Data are more portable with XML, says Steve Flammini, director of clinical systems development at Partners HealthCare Systems, an integrated system of healthcare providers. The only obstacle to this level of information integration is getting healthcare-related organizations to cooperate in implementation. “The hard part is not the technology—it's easy to get computers to send the right [information],” says Flammini. “The hard part is gaining industry consensus to come up with standard markups.”

Using XML can also help hospitals comply with regulations, says Lindsy Strait, CTO of healthcare for SeeBeyond (Monrovia, CA), a provider of integrated platforms for enterprise application integration development. XML facilitates compliance with HL7 and the Health Insurance Portability and Accountability Act (HIPAA) of 1996. According to its Web site, www.hl7.org, HL7's mission is to “provide standards for the exchange, management, and integration of data that support clinical patient care and the management, delivery, and evaluation of healthcare service.” HIPAA requires that health organizations collaborate in electronic form. XML is a perfect fit for HL7's mission, Strait says. “It's ideal for service-oriented architectures. XML serves a pent-up demand for collaboration and efficiency.”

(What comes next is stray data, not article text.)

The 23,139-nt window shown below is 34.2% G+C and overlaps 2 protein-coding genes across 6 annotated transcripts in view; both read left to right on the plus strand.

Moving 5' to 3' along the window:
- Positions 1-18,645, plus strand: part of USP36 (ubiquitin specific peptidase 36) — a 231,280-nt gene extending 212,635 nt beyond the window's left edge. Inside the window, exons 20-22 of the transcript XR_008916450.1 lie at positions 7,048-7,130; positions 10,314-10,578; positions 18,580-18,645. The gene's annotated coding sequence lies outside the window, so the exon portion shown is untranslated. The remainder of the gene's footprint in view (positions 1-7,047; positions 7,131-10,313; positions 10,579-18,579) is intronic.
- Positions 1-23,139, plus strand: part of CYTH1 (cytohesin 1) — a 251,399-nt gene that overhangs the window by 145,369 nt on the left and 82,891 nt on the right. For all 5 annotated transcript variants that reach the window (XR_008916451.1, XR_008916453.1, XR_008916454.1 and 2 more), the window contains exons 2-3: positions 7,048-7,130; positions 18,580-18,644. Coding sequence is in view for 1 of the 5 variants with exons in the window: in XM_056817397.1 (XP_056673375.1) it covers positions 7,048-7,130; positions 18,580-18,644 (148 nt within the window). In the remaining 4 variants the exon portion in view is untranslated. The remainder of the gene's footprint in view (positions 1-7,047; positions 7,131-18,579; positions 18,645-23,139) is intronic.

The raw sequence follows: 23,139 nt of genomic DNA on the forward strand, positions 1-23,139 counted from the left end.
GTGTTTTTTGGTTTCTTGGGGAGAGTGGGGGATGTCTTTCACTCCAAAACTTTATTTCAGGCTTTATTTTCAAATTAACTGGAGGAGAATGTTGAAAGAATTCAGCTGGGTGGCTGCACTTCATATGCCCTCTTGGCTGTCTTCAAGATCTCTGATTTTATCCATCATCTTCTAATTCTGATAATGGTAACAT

Data flow is also improved by XML. Information that is faxed or e-mailed has to be reentered into the hospital's database, which can be costly and time-consuming. With XML-encoded documents, information can be sent directly and integrated immediately.


The growing importance of privacy in the medical device manufacturing and hospital sectors is another issue that makes it likely the acceptance of XML will improve. XML's tagging for metadata gives sensitive information a greater degree of security. For example, says Strait, a patient's HIV test results can be coded using XML so that only the necessary personnel can view them. “You can take specific information and isolate it and manage it how you want,” says Strait. “That way, the only ones who can see this information are the right people.”